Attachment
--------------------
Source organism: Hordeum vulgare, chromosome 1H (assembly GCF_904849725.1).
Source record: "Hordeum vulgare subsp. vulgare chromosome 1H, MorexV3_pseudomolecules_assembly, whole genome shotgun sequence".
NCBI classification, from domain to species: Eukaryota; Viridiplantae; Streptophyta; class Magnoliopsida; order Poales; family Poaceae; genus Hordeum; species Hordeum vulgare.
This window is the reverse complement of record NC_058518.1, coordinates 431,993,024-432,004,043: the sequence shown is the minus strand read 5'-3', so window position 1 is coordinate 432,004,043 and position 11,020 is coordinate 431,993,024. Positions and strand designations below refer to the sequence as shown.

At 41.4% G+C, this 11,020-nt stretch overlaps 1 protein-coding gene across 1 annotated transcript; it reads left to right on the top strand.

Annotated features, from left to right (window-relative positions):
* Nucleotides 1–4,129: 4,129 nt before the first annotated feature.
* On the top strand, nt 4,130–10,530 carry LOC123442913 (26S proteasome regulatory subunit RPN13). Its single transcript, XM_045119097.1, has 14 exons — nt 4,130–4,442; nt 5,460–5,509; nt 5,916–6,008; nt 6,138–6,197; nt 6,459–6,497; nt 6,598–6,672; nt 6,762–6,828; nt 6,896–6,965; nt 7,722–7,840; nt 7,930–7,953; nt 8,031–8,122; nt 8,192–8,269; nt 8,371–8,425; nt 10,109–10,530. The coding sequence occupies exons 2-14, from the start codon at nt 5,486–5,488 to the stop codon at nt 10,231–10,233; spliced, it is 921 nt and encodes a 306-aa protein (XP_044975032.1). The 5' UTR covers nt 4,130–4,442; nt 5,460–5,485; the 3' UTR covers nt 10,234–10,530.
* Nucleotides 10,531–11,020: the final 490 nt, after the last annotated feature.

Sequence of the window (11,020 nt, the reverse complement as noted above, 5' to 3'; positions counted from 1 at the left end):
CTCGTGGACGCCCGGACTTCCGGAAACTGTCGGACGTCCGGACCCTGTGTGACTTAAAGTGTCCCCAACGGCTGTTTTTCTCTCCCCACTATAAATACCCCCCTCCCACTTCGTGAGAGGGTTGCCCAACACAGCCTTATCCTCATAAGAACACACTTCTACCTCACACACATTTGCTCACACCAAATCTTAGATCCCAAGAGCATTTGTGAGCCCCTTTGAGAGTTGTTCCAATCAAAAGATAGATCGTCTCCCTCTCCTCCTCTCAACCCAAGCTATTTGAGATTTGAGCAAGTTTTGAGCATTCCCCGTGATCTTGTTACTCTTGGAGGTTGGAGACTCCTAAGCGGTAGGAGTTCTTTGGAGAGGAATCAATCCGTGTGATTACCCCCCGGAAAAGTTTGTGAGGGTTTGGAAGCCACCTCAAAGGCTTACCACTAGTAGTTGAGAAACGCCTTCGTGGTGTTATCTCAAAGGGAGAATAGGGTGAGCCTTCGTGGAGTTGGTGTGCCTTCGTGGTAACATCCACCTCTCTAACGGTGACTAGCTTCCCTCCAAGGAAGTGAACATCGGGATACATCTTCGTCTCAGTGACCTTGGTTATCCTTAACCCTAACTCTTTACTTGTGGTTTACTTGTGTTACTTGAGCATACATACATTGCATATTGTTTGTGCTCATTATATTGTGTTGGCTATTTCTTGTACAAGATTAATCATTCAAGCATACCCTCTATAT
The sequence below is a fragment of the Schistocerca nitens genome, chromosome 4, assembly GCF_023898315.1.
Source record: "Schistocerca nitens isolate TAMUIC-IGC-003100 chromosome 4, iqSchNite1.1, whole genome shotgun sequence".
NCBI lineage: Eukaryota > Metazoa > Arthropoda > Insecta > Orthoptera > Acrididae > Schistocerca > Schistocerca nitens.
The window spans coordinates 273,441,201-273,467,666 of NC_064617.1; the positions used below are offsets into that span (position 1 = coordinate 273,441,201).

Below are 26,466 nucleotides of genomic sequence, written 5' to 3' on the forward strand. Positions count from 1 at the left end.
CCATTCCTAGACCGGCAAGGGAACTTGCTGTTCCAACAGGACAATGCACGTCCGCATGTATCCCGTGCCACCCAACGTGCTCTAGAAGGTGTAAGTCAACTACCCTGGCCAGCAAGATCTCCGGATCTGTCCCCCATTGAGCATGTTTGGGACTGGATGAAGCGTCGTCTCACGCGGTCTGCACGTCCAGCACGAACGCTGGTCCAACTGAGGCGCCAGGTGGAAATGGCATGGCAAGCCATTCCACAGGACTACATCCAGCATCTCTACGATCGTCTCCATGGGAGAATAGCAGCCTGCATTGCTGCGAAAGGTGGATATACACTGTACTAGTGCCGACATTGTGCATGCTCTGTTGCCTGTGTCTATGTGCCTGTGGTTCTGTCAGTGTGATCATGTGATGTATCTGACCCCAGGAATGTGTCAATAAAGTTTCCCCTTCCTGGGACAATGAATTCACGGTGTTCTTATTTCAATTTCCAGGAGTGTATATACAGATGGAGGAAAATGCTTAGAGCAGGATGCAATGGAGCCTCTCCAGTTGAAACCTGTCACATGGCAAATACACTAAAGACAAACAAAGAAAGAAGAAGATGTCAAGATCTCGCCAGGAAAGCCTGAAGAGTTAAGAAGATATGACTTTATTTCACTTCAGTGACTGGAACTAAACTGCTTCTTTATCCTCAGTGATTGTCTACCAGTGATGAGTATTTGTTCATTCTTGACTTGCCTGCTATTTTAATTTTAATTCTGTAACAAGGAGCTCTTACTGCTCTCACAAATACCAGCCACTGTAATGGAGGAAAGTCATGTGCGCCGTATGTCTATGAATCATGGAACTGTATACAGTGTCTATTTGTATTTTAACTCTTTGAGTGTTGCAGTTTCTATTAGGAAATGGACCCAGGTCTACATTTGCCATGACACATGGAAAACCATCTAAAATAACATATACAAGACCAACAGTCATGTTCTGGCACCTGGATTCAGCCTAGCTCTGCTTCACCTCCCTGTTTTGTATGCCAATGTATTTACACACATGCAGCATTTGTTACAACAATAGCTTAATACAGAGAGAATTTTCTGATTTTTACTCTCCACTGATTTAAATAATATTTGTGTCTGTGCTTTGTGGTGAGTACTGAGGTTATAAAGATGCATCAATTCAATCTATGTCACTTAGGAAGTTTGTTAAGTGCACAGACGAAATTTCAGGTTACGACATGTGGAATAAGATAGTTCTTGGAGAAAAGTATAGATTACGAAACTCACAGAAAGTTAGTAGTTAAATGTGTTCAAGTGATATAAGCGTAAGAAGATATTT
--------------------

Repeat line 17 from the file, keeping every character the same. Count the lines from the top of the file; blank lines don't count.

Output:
CCATTCCTAGACCGGCAAGGGAACTTGCTGTTCCAACAGGACAATGCACGTCCGCATGTATCCCGTGCCACCCAACGTGCTCTAGAAGGTGTAAGTCAACTACCCTGGCCAGCAAGATCTCCGGATCTGTCCCCCATTGAGCATGTTTGGGACTGGATGAAGCGTCGTCTCACGCGGTCTGCACGTCCAGCACGAACGCTGGTCCAACTGAGGCGCCAGGTGGAAATGGCATGGCAAGCCATTCCACAGGACTACATCCAGCATCTCTACGATCGTCTCCATGGGAGAATAGCAGCCTGCATTGCTGCGAAAGGTGGATATACACTGTACTAGTGCCGACATTGTGCATGCTCTGTTGCCTGTGTCTATGTGCCTGTGGTTCTGTCAGTGTGATCATGTGATGTATCTGACCCCAGGAATGTGTCAATAAAGTTTCCCCTTCCTGGGACAATGAATTCACGGTGTTCTTATTTCAATTTCCAGGAGTGTATATACAGATGGAGGAAAATGCTTAGAGCAGGATGCAATGGAGCCTCTCCAGTTGAAACCTGTCACATGGCAAATACACTAAAGACAAACAAAGAAAGAAGAAGATGTCAAGATCTCGCCAGGAAAGCCTGAAGAGTTAAGAAGATATGACTTTATTTCACTTCAGTGACTGGAACTAAACTGCTTCTTTATCCTCAGTGATTGTCTACCAGTGATGAGTATTTGTTCATTCTTGACTTGCCTGCTATTTTAATTTTAATTCTGTAACAAGGAGCTCTTACTGCTCTCACAAATACCAGCCACTGTAATGGAGGAAAGTCATGTGCGCCGTATGTCTATGAATCATGGAACTGTATACAGTGTCTATTTGTATTTTAACTCTTTGAGTGTTGCAGTTTCTATTAGGAAATGGACCCAGGTCTACATTTGCCATGACACATGGAAAACCATCTAAAATAACATATACAAGACCAACAGTCATGTTCTGGCACCTGGATTCAGCCTAGCTCTGCTTCACCTCCCTGTTTTGTATGCCAATGTATTTACACACATGCAGCATTTGTTACAACAATAGCTTAATACAGAGAGAATTTTCTGATTTTTACTCTCCACTGATTTAAATAATATTTGTGTCTGTGCTTTGTGGTGAGTACTGAGGTTATAAAGATGCATCAATTCAATCTATGTCACTTAGGAAGTTTGTTAAGTGCACAGACGAAATTTCAGGTTACGACATGTGGAATAAGATAGTTCTTGGAGAAAAGTATAGATTACGAAACTCACAGAAAGTTAGTAGTTAAATGTGTTCAAGTGATATAAGCGTAAGAAGATATTT